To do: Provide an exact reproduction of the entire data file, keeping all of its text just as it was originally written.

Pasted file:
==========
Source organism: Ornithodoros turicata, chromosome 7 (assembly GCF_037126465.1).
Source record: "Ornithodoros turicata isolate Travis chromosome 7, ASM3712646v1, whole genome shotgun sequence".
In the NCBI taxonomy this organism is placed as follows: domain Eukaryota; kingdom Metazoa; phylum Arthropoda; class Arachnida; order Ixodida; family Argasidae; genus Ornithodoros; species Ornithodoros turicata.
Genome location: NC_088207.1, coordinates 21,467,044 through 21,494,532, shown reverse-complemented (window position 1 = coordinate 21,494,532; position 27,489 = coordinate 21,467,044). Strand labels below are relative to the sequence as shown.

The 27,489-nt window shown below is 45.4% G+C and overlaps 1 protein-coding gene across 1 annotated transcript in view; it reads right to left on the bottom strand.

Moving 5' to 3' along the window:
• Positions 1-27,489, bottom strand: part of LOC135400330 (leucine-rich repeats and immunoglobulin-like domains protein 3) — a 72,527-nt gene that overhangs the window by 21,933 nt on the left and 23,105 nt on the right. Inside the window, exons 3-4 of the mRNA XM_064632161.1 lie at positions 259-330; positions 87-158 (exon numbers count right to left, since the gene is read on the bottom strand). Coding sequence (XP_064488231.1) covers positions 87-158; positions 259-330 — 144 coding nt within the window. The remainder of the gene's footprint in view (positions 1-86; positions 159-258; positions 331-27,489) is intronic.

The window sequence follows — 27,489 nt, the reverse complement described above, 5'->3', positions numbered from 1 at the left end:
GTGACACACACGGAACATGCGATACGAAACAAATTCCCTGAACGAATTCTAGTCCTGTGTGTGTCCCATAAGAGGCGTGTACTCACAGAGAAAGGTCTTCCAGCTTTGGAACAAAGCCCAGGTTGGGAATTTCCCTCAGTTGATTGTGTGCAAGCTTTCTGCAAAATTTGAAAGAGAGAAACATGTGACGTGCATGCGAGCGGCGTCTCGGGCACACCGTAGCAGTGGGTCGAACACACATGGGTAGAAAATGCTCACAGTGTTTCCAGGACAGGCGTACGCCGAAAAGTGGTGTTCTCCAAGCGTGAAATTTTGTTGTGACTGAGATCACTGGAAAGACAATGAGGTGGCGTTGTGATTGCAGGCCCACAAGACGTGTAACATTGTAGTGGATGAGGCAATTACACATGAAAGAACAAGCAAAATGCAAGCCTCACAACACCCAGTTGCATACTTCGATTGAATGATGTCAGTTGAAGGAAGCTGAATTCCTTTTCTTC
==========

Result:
Source organism: Ornithodoros turicata, chromosome 7 (assembly GCF_037126465.1).
Source record: "Ornithodoros turicata isolate Travis chromosome 7, ASM3712646v1, whole genome shotgun sequence".
In the NCBI taxonomy this organism is placed as follows: domain Eukaryota; kingdom Metazoa; phylum Arthropoda; class Arachnida; order Ixodida; family Argasidae; genus Ornithodoros; species Ornithodoros turicata.
Genome location: NC_088207.1, coordinates 21,467,044 through 21,494,532, shown reverse-complemented (window position 1 = coordinate 21,494,532; position 27,489 = coordinate 21,467,044). Strand labels below are relative to the sequence as shown.

The 27,489-nt window shown below is 45.4% G+C and overlaps 1 protein-coding gene across 1 annotated transcript in view; it reads right to left on the bottom strand.

Moving 5' to 3' along the window:
• Positions 1-27,489, bottom strand: part of LOC135400330 (leucine-rich repeats and immunoglobulin-like domains protein 3) — a 72,527-nt gene that overhangs the window by 21,933 nt on the left and 23,105 nt on the right. Inside the window, exons 3-4 of the mRNA XM_064632161.1 lie at positions 259-330; positions 87-158 (exon numbers count right to left, since the gene is read on the bottom strand). Coding sequence (XP_064488231.1) covers positions 87-158; positions 259-330 — 144 coding nt within the window. The remainder of the gene's footprint in view (positions 1-86; positions 159-258; positions 331-27,489) is intronic.

The window sequence follows — 27,489 nt, the reverse complement described above, 5'->3', positions numbered from 1 at the left end:
GTGACACACACGGAACATGCGATACGAAACAAATTCCCTGAACGAATTCTAGTCCTGTGTGTGTCCCATAAGAGGCGTGTACTCACAGAGAAAGGTCTTCCAGCTTTGGAACAAAGCCCAGGTTGGGAATTTCCCTCAGTTGATTGTGTGCAAGCTTTCTGCAAAATTTGAAAGAGAGAAACATGTGACGTGCATGCGAGCGGCGTCTCGGGCACACCGTAGCAGTGGGTCGAACACACATGGGTAGAAAATGCTCACAGTGTTTCCAGGACAGGCGTACGCCGAAAAGTGGTGTTCTCCAAGCGTGAAATTTTGTTGTGACTGAGATCACTGGAAAGACAATGAGGTGGCGTTGTGATTGCAGGCCCACAAGACGTGTAACATTGTAGTGGATGAGGCAATTACACATGAAAGAACAAGCAAAATGCAAGCCTCACAACACCCAGTTGCATACTTCGATTGAATGATGTCAGTTGAAGGAAGCTGAATTCCTTTTCTTC